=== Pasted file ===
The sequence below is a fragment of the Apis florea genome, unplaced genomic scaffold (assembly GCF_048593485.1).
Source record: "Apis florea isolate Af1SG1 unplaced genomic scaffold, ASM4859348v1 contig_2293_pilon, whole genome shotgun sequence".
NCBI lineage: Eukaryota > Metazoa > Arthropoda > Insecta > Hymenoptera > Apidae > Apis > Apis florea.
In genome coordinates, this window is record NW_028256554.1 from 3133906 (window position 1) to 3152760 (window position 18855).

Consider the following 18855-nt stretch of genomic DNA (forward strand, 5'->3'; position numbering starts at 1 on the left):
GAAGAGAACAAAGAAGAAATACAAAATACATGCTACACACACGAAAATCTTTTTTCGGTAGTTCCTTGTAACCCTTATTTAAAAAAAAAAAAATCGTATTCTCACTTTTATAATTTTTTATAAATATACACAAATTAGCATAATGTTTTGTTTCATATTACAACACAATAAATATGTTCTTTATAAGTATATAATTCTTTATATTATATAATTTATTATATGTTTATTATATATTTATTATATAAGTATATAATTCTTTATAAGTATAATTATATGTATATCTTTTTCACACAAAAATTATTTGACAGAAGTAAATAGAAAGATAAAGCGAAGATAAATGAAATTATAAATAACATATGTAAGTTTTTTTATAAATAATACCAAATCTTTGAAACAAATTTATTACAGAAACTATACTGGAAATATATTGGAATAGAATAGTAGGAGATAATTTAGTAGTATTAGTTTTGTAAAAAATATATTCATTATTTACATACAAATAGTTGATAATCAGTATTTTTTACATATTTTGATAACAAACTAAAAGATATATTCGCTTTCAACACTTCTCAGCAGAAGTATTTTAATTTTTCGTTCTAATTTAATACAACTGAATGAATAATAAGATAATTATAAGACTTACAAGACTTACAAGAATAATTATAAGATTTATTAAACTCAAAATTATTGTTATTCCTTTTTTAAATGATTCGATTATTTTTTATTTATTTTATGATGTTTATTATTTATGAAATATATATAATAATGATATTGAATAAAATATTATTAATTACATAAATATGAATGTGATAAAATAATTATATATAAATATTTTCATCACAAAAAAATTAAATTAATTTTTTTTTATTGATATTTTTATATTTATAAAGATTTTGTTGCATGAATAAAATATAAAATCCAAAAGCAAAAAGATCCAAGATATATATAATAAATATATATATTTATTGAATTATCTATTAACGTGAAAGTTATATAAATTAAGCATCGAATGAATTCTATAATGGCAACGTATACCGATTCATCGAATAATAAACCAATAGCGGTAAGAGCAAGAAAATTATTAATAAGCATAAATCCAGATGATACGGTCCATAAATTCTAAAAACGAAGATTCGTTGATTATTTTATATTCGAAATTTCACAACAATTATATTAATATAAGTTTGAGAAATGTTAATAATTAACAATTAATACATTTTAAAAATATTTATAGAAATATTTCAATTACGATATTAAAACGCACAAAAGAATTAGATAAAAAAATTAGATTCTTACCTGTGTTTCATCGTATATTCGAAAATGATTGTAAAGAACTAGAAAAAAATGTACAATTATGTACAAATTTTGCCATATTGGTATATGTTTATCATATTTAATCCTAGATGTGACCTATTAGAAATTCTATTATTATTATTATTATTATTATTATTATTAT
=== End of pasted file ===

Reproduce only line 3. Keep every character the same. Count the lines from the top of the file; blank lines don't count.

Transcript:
NCBI lineage: Eukaryota > Metazoa > Arthropoda > Insecta > Hymenoptera > Apidae > Apis > Apis florea.